Let's focus our attention on $X^X$, the set of endofunctions on $X$. It is clear that $\{X/=_f:f\in X^X\}$ is the set of all the partitions of $X$. (Indeed given any partition of $X$, $\exists f\in X^X$ that is the forward composition of the natural projection of $X$ on the partition with a choice map for the partition.)

So you don't need to devise a new symbol in place of "$\subset$", because you have that any subset $$\mathcal{A}\subset \{X/=_f:f\in X^X\}$$ is a collection of some partitions of $X$.

N.B. restriction to $X^X$ (instead of considering $X^Y$, $\forall Y$) has been chosen to reduce notation complexity, but it not essential.

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  • $\begingroup$ with all due respect you are over thinking the question. I just want to know if there is a conventionally used symbol that denotes a partition. Given the various replies to the question I can safely assume that there is no such symbol, hence I have taken Larne's reply that I should identify a suitable symbol and define it to be the notation that refers to a partiton. Simple. $\endgroup$ – Murray B Sep 12 '17 at 17:01
  • $\begingroup$ Thanks, but don't mind. No overthinking from me. I like questions about notation anyway. This is an answer I gave before I read your comment, that changed things a little. $\endgroup$ – trying Sep 12 '17 at 23:45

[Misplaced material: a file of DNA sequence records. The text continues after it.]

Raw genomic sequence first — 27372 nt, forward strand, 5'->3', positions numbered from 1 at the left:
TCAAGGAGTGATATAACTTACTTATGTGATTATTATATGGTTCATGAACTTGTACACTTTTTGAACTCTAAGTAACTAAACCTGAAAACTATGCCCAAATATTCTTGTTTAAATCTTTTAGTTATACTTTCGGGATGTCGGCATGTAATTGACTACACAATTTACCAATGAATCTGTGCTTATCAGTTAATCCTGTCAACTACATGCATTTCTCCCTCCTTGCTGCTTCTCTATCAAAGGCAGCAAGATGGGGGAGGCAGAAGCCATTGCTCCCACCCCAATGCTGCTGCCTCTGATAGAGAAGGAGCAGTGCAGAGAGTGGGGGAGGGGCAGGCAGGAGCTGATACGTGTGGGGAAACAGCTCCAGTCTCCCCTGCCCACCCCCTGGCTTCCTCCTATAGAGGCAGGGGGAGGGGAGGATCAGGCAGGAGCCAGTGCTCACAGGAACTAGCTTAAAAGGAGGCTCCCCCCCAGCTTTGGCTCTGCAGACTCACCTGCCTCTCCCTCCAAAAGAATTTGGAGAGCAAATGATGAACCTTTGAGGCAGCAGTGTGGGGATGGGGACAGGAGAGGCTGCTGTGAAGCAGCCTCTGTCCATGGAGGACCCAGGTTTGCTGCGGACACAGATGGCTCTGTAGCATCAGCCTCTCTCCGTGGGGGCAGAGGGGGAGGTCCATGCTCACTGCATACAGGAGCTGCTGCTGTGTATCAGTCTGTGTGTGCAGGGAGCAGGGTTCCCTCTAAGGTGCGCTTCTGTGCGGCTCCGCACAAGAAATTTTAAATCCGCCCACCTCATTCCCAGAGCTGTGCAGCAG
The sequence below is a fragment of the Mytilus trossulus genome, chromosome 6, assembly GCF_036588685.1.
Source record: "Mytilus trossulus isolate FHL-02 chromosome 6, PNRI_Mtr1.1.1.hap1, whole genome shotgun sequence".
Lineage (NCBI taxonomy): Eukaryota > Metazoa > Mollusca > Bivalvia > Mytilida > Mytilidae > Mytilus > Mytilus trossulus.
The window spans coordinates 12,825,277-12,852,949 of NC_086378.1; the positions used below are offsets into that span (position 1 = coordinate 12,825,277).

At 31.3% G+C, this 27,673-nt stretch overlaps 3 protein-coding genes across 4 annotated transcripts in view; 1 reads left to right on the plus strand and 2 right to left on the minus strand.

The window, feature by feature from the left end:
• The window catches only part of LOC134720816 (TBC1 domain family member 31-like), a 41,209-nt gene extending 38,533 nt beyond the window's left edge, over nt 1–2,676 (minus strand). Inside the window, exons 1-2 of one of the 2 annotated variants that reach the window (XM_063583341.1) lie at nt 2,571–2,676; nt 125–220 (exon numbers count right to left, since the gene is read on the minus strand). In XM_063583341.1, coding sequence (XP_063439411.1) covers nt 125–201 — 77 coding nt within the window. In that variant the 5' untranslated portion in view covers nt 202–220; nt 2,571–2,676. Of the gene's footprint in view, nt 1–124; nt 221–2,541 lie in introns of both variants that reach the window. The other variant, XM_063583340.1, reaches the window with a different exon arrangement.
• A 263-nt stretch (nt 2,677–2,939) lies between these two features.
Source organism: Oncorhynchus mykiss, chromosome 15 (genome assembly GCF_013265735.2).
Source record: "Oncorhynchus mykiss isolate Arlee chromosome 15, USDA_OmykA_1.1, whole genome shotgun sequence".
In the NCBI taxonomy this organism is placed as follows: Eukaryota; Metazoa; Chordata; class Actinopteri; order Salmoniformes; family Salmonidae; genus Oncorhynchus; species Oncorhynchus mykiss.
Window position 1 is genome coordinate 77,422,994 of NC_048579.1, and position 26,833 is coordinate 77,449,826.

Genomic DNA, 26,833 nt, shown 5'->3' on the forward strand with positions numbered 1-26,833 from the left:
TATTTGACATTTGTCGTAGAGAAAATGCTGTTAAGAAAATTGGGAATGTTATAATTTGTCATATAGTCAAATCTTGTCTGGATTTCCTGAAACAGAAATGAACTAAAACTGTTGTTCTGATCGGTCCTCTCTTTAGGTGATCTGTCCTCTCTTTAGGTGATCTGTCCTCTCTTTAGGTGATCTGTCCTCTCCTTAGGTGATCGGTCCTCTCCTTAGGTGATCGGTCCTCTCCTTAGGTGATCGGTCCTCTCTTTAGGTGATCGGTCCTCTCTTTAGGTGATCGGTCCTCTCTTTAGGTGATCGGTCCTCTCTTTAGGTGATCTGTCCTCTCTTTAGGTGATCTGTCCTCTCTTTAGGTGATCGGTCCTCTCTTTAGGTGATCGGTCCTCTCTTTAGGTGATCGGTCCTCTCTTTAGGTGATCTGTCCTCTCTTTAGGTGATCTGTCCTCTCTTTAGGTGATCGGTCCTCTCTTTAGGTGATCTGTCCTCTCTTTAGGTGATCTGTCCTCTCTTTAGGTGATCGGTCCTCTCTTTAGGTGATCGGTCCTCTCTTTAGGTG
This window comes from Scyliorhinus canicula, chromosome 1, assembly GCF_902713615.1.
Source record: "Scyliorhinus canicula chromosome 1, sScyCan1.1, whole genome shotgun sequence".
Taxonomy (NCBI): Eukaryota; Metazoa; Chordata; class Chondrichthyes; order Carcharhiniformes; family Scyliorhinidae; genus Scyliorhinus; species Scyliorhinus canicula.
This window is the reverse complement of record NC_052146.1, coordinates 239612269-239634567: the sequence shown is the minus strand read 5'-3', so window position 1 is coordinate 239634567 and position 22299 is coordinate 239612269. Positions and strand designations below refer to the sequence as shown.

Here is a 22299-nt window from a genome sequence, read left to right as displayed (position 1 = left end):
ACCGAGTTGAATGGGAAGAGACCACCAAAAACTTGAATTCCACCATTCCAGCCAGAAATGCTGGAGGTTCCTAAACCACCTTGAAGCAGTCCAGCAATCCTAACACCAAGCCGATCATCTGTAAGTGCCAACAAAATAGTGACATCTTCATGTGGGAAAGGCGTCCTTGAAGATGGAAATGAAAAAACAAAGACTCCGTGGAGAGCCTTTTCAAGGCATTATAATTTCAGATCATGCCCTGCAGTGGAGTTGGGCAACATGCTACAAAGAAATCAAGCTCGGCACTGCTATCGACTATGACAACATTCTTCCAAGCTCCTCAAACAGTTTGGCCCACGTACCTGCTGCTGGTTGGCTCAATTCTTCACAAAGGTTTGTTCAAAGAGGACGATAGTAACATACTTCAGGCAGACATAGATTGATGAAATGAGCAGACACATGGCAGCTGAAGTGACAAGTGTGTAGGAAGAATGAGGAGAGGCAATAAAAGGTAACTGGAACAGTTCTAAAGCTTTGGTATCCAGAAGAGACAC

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You say in a comment to your question: "Ok, let's say we have a set, $S$ that consists of balls. Lets make it 100 balls as a nice round number. Now each ball is randomly coloured in one colour of the rainbow. If we let each of the colours be a subset of $S$, which we denote as $s_i$ where $i$ is the index of colours. Now of course $s_i\subset S$ is true but it does not provide the information that the subsets are also partitions (as a colour cannot be present in two subsets). Having a partition notation/symbol would provide more information in the notation without having to make a repeating comment in the text"

Let's rephrase your example

Let $S$ and $I$ be sets (whose elements we call balls and colours, respectively). Let $f\colon S\to I$ be a map (that we call colour of a ball of $S$).

You want to know whether there is any standard symbol to represent

a subset of $S$ whose balls are all and only the balls of $S$ of a given colour

or abstractly,

a subset of $S$ whose elements are all and only the elements of $S$ having the same value under $f$

because the set-inclusion symbol encodes only the first part of this statement:

a subset of $S$

In standard symbol it becomes:

$$\{b\in S|f(b)=i\}$$

that is, by definition

$$f^{-1}(i)$$

or a little more properly $f^{-1}(\{i\})$. It has also a name: the fiber (or level set or inverse image or preimage) of $i$ under $f$.

If you want but it is not essential you can write $f^{-1}(i)\subset S$.

You can also see that $\{f(i)|i\in I\}$ is the set of partition of $S$ under $f$, usually written as $S/{=}_f$.

Moreover if you want you can define a map $s\colon I\to S/{=}_f$ such that (using index notation, instead of functional notation) $s_i=f^{-1}(i)$. You can now write:

$$s_i\subset S$$

So you don't need to substitute a new symbol for the set-inclution symbol, but you need only to define once and for all the partition criterion, through the map $s$ or $f$.

Still one more thing. If you meant that instead of $f$ you have a map $g\colon B\to I$, where $B$ is the set of all balls in the universe and $S\subset B$, $g$ is called colour of a ball (whereby the previous $f$ is given by $f=g|_S$), your statement becomes in symbols $g|_S^{-1}(i)$ or also:

$$g^{-1}(i)\cap S$$